UK offshore wind farms get green light, 20 mln stg support
"These developments are a major step forward for the UK offshore wind industry, and the clearest signal yet that UK manufacturing can play its part in the growing market for sustainable energy at home and abroad," UK Energy Minister Brian Wilson said in a statement.
The funding will be split equally between the two sites off the coasts of North Wales and Norfolk which are the first to gain full consent out of 18 potential projects identified by offshore developers.
National Windpower, part of UK utility Innogy, will operate the North Wales site, comprising 30 turbines and a total capacity of 90 megawatt (MW), to provide 50,000 homes with electricity. Innogy is owned by German energy company RWE.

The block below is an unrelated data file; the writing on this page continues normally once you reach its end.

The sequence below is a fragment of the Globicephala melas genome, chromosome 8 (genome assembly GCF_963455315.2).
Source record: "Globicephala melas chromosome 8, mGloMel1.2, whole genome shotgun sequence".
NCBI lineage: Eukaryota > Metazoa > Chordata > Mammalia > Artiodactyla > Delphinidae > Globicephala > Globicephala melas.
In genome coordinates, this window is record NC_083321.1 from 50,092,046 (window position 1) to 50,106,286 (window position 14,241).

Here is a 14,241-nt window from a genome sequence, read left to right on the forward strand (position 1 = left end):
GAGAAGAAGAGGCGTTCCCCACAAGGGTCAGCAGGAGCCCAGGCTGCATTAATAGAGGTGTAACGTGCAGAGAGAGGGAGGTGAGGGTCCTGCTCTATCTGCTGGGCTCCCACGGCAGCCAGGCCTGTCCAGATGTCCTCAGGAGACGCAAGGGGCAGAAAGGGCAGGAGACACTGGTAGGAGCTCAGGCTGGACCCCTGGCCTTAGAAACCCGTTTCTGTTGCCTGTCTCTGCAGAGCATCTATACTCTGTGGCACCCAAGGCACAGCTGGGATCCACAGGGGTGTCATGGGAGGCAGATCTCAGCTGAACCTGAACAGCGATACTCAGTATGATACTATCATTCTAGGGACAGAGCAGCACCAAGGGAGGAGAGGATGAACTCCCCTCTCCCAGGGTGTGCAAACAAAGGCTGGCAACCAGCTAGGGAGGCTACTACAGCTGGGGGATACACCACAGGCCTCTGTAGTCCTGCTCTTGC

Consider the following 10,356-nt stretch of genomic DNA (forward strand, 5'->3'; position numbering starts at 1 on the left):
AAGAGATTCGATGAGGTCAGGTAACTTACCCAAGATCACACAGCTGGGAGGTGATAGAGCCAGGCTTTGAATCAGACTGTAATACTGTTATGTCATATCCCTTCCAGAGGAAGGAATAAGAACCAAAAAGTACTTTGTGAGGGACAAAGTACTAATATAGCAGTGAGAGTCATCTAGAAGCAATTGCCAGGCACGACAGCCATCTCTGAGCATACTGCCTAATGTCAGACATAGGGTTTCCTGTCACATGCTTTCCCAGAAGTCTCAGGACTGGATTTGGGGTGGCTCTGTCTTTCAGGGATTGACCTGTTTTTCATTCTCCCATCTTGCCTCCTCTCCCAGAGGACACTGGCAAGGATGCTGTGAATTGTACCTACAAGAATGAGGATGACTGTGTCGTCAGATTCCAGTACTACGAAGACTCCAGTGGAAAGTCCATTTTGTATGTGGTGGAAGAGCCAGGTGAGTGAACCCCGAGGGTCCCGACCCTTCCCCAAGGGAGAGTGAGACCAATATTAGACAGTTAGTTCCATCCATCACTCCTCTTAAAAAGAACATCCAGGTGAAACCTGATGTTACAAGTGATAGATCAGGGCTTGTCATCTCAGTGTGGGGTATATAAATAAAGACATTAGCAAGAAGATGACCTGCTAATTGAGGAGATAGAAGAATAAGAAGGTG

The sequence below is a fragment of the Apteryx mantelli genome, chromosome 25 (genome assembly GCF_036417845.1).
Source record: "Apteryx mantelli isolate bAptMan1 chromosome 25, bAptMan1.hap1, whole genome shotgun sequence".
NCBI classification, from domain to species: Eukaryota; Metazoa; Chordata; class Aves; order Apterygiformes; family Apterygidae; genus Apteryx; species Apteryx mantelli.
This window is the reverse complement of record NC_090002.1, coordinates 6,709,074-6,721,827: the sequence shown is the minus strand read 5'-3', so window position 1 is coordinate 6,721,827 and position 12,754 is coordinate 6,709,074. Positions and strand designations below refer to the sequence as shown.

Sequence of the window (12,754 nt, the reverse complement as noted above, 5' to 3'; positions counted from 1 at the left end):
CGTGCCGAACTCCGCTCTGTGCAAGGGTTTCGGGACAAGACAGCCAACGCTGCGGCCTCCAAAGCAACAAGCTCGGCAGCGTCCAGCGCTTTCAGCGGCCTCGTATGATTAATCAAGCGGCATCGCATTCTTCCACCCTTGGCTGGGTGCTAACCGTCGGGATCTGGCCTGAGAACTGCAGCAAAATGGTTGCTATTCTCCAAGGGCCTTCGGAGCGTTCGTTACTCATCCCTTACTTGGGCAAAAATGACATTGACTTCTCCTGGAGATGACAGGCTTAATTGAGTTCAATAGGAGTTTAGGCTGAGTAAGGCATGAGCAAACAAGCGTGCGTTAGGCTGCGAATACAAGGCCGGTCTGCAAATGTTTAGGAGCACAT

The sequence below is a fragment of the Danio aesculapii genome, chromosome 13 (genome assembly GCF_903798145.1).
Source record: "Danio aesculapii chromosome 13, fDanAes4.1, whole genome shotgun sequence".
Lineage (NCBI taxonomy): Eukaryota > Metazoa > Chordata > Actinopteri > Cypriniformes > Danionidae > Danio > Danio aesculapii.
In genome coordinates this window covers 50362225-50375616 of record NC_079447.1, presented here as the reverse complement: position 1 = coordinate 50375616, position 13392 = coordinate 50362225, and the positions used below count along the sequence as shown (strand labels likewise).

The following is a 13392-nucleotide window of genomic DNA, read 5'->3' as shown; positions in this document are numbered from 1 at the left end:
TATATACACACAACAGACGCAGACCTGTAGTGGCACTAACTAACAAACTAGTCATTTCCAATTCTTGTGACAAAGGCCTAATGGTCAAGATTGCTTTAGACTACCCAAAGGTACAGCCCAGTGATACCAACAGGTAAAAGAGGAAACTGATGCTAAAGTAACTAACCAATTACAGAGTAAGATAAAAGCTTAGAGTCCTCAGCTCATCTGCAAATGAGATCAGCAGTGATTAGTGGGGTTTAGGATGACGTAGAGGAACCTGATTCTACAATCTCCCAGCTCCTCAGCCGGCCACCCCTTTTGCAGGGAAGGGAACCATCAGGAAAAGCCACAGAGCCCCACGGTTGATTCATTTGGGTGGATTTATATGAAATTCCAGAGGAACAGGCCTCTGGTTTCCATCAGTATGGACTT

Powergen, owned by German utility E.ON, will operate the other site, which will include 39 turbines and have a capacity of up to 80 MW to power 50,000 homes.
The 20 million pounds aid package is part of a wider 300 million pounds programme to boost the use of renewable energy such as solar, wind and biomass power and cut polluting greenhouse gas emissions on the energy-hungry island.
The burning of fossil fuels such as oil and coal emit greenhouse gases such as carbon dioxide (CO2) - widely blamed for global warming.
Britain aims to cut its CO2 emissions by 12.5 percent by 2010 on 1990s levels under a global Kyoto Protocol to cut greenhouse gases and curb gloabal warming.
It also plans to slash greenhouse gas emissions by 23 percent during the same period.
Under a Renewables Obligation the UK government wants electricity suppliers to take 10 percent of their power from renewable energy sources by 2010.
Britain currently takes 2.8 percent of its electricity from renewable energy.
The government also launched new guidelines for developers on where to locate their wind farms to avoid interfering with military and civil aviation operations. Radar can be disrupted by wind turbines.